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Buffalo Trace bourbon barrels

Chris Nelson/Flickr

Buffalo Trace bourbon barrels

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Our four most burning questions about aging bourbon, answered

If there's one thing I find most mysterious about bourbon, it is that years-long process that takes place in aging barrels. I (kind of) understand how spirits are distilled and I definitely understand how to drink them when they're bottled, but aging is this seemingly magic process, transforming harsh moonshine into glorious bourbon.

To better understand what I'm pouring in my rocks glass, I did a little research on the great American spirit and its production process, to answer four of what I think are the most important questions about barrel-aging. 

But first, a note on bourbon age. There are many, many laws about how age is displayed on bottles, and if it even does appear in the first place. In order to be called "straight bourbon whiskey," a spirit must be aged for at least two years, but no more than four years, and it must have its age listed on the bottle. Bottled-in-bond bourbons must be aged for at least four years, and any other age statement on a bottle must reflect the youngest whiskey used in its blend.

Yep, the majority of the bourbons sold today are some kind of blend of different ages and barrels; this process allows producers to maintain a consistent flavor profile. It also means that many producers now choose not to list age statements when they aren't required; even when a bottle of bourbon contains mostly eight-year-old whiskey and only a splash of four-year, it still must be labled four-year if there is an age statement on the bottle. What this all means is that there's no reason to worry if your favorite bourbon doesn't carry an age statement — a lack of age says nothing about what is in the bottle. And, as we'll get to later, older bourbons aren't necessarily better.
Chocolate Bourbon Pots De CremeSo why do we even age bourbon?
If we didn't, it wouldn't be bourbon. While bourbons can be aged for many different lengths of time (more on that later), they legally cannot be called bourbon without spending time in a charred, new oak barrel. Yes, the law actually says this.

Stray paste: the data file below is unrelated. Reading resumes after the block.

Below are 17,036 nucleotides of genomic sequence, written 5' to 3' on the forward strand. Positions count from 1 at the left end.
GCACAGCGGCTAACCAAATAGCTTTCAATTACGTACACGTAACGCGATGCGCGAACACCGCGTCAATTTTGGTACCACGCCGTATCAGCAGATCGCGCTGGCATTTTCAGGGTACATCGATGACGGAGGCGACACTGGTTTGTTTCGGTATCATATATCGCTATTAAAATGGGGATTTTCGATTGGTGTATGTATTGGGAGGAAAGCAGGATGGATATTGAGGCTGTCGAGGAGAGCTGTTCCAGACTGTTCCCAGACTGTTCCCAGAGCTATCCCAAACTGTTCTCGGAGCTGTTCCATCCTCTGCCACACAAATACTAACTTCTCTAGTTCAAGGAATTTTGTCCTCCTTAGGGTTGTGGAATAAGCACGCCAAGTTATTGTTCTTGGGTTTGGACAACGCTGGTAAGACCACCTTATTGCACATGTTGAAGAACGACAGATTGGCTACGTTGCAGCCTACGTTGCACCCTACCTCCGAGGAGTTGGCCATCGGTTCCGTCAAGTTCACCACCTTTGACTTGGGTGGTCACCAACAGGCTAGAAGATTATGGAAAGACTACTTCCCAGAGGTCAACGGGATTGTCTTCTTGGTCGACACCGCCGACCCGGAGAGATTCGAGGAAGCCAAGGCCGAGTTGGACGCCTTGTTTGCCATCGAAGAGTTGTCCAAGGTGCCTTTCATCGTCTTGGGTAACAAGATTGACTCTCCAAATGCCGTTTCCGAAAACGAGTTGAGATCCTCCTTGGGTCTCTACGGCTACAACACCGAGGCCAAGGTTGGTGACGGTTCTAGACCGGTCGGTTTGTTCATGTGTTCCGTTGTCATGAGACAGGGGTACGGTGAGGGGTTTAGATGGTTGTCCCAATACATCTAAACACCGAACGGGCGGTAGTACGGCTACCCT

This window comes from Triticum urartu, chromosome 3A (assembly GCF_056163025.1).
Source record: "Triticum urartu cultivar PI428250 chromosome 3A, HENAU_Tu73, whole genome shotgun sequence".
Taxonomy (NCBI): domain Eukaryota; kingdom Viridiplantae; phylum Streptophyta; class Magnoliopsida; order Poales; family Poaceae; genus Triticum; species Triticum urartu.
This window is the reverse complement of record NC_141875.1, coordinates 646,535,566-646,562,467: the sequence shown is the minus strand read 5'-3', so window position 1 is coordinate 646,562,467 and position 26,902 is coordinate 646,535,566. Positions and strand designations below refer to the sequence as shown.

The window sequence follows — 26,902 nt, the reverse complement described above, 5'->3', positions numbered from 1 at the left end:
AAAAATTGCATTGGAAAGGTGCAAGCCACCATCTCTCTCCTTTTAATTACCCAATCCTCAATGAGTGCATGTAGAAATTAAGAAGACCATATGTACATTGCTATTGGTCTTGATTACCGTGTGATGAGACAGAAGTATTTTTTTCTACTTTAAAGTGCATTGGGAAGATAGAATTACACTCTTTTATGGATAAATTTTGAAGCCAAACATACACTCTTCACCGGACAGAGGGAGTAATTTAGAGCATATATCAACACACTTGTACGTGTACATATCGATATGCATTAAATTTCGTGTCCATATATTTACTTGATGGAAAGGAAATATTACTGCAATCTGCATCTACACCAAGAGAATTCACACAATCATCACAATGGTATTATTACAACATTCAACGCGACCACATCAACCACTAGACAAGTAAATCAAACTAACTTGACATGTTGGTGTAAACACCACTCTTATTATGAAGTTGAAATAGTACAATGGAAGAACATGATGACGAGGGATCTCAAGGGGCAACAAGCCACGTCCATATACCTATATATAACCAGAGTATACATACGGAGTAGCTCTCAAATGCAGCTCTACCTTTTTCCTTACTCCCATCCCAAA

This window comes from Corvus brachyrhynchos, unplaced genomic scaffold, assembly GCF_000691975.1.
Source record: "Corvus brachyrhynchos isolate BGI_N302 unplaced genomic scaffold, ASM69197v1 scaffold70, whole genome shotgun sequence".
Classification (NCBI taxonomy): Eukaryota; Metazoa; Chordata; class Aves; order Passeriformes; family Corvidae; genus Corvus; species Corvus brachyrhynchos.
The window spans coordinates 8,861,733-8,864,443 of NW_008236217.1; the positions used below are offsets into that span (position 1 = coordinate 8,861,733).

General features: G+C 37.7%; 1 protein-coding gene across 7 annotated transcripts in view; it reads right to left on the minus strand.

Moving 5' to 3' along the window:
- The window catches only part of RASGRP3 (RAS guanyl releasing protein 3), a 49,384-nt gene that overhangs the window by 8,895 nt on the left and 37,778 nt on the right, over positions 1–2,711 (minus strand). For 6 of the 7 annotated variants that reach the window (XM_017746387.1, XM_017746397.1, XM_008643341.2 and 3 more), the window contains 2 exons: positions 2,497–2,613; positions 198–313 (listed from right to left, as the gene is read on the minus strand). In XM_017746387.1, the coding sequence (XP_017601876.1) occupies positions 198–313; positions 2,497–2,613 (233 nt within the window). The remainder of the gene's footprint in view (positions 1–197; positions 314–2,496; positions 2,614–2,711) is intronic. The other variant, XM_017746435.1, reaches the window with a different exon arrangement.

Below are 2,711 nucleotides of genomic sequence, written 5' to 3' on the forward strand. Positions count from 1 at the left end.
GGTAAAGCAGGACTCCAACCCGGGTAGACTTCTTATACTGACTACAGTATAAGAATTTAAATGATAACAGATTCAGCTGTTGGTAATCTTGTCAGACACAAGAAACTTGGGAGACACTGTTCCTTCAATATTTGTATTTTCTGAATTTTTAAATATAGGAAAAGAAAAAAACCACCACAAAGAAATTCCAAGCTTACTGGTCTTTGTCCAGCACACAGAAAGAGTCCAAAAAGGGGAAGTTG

But, snarkiness aside, it is the aging process that transforms a relatively harsh and neutral grain spririt into something worth coveting, and even spending hundreds of dollards per glass on. The charred oak barrels, which we will get into in a moment, add additional flavor compounds to the spirit, and the time spent in the barrel concentrates the whiskey. Harsh flavors mellow and wood flavors increase, along with tannins and other compounds from the wood, adding new character and body to the whiskey. The barrels also lend whiskey its warm brown color; unaged white whiskey is, as the name implies, clear because it hasn't gotten a chance to take on any color from the wood. 
Aging bourbonWhat's up with the oak barrels?
One of the biggest differences between bourbon and other similiar whiskies/whiskys from Scotland, Ireland or Japan is the types of barrels used for aging. In other places, distillers make use of old wine or port barrels to age their spirits, but in the United States, bourbon must be made with brand-new oak barrels that have been charred. Legend has it, Elijah Craig (who was, incongruously, a Baptist minister in addition to being a distiller) was the first to use charred oak barrels to age his spirits; however, this story is likely not actually true. We'd be willing to guess that oak was simply an easy choice for aging, and that there was likely little access to used wine barrels in the Southeast during the 18th and 19th centuries.